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A heart-shaped rock creating ripples as philanthropy does.

Leaving a Charitable Legacy, Inspired by Franklin D. Roosevelt

Written for Philanthropists

“Peace, like charity, begins at home.”

Franklin D. Roosevelt

Franklin D. Roosevelt, the 32nd president of the United States, was born in 1882 and died in 1945 at 63 from a cerebral hemorrhage. This insightful quote from his inaugural address in 1937 highlights the importance of cultivating peace and goodwill in our own lives and communities before trying to spread it further afield.

Similarly, Roosevelt’s quote reminds us that leaving a meaningful philanthropic legacy starts at home. As we care for our loved ones through estate planning, we can also look for opportunities to support the causes and organizations that have touched our lives. With thoughtful planning, Canadians have enough wealth to provide for family and give back to their communities.

Charity Begins at Home

For many Canadians, charitable giving starts with organizations they interact with regularly. This can include places of worship, schools, hospitals, social service agencies and environmental groups in our neighbourhoods. We know these charities make a local difference because we see it directly.

Naming local charitable organizations in our estate plan is an easy way to give back. These groups rely on donations to continue serving communities. Bequests in Wills provide ongoing funding that brings lasting benefits close to home.

Supporting National and Global Causes

Along with local groups, many support charitable organizations making a national or global impact. Well-known nonprofits like United Way, Canadian Cancer Society and UNICEF allow us to be part of broad efforts for change.

Researching these well-established charities gives us confidence that our gifts will be used effectively. Larger charitable organizations have the frameworks in place to put donations to work. They use estate gifts to further their missions and spread charitable ripples beyond our communities.

Family Comes First in Estate Planning

While charitable giving is essential, most Canadians rightly prioritize family when planning their legacy. Your estate plan ensures your loved ones are provided for according to your wishes. 

As you map out your estate plan, we help you determine what resources your family will need to maintain their lifestyle. Look at assets, debts, income sources and expenses. Project future costs for a spouse, dependent children or other relatives relying on your support.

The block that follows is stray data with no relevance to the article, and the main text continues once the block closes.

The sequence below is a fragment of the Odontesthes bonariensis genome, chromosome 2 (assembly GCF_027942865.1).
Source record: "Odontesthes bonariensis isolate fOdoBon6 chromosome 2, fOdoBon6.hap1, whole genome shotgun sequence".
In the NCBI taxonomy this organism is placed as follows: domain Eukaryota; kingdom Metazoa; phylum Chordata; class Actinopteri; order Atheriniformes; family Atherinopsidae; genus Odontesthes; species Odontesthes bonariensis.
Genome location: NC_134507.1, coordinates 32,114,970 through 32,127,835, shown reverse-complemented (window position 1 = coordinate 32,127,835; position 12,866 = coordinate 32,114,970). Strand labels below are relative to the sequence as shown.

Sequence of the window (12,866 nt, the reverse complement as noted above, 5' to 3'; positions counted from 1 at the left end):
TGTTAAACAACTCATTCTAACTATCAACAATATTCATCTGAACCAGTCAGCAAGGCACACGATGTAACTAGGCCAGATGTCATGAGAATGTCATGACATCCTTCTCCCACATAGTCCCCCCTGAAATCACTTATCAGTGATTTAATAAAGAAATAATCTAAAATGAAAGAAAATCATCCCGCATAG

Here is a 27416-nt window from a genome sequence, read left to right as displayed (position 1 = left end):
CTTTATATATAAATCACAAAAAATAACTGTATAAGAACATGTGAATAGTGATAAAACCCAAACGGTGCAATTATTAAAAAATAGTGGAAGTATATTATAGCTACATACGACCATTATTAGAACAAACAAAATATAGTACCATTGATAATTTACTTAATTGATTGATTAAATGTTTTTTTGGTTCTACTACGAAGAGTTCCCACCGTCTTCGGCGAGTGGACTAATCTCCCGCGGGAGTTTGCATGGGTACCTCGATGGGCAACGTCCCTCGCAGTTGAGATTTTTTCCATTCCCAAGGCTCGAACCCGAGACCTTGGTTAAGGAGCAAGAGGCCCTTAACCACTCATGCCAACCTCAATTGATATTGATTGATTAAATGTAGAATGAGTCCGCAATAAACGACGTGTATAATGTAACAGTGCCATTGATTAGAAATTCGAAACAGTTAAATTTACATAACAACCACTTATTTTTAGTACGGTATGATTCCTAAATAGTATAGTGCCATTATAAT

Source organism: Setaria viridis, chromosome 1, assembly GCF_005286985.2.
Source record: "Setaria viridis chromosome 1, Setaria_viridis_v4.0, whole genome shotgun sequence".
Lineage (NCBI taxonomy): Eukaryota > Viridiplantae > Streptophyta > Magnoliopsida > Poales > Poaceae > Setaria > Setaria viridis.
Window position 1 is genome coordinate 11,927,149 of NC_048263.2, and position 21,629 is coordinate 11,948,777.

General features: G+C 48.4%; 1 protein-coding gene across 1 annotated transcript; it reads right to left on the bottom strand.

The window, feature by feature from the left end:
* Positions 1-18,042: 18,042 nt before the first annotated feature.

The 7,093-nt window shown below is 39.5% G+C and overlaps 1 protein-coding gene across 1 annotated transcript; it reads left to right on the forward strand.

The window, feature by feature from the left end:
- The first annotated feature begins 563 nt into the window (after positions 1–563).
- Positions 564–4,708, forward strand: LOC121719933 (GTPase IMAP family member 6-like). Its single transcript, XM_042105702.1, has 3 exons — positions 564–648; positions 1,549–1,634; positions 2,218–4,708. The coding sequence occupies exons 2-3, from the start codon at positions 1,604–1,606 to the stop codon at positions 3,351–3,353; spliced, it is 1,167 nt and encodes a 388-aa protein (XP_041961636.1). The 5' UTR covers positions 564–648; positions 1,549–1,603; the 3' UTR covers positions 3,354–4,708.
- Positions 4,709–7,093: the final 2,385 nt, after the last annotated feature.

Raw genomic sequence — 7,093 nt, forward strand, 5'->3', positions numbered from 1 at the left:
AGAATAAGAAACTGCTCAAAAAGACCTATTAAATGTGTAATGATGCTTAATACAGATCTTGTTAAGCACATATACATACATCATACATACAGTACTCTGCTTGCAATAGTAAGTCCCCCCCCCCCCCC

During estate planning, we help you see:

  • What resources your family would need to sustain their lifestyles.
  • Your assets, debts, income streams, and expenses.
  • Your future financial requirements for your spouse, dependent children, or other relatives who depend on your support.

With your family obligations addressed, you can assess what assets remain available to direct toward charitable causes you care about. This helps strike the right balance between family and philanthropy in your estate plan.

Tax-Effective Ways to Give

There are several tax-smart ways to structure charitable gifts to maximize benefits for your selected causes and your estate. Options include:

  • Bequest in your Will – Simple to arrange, and estate tax credit can offset taxes owing
  • RRSP/RRIF beneficiary – Tax receipt offsets taxes on registered funds
  • Donating life insurance – Tax receipt for your premiums
  • Setting up a foundation – Create an ongoing legacy of grant-making
  • Donor-advised fund – Flexible way to manage charitable giving

With good planning, you can enhance the impact of your estate gifts. The tax system encourages Canadians to give generously by offsetting taxes owing on their estate.

Life Insurance Magnifies Your Legacy

Another option to amplify charitable giving is using life insurance. Life insurance proceeds pass outside of probate, ensuring efficient transfer to your named beneficiaries.

You can designate a charity as owner and beneficiary of a life insurance policy. Premiums paid qualify as charitable donations annually. When the policy matures, your small, predictable payments transform into a significant lump-sum gift.

Alternatively, life insurance can replace assets going to charity. For example, you may wish to give $500,000 to a cause but want to maintain your family’s inheritance. Taking out a $500,000 life insurance policy with the charity as a beneficiary fulfills your philanthropic goals without eroding your estate.

Create a Lasting Legacy

Franklin D. Roosevelt led America through profound challenges like the Great Depression and the Second World War. These experiences shaped his global outlook and commitment to peace. His desire to build a better world started with community renewal and social support at home.

Like Roosevelt, we can leave an impact beyond our own lives. When organized effectively, our estate can provide for family while also giving back. You can create a lasting legacy of care and generosity close to home and worldwide. 

Begin

For personalized advice on leaving a charitable legacy through your estate, contact your team at Taxevity. We are happy to provide a free consultation to explore your philanthropic goals. With sound planning, you can take care of your family and support the charitable causes you care about for generations.

Learn how the Will Power campaign helps you include a gift to charity in your Will and about the pros and cons of donating life insurance.

Tags: quotations, will power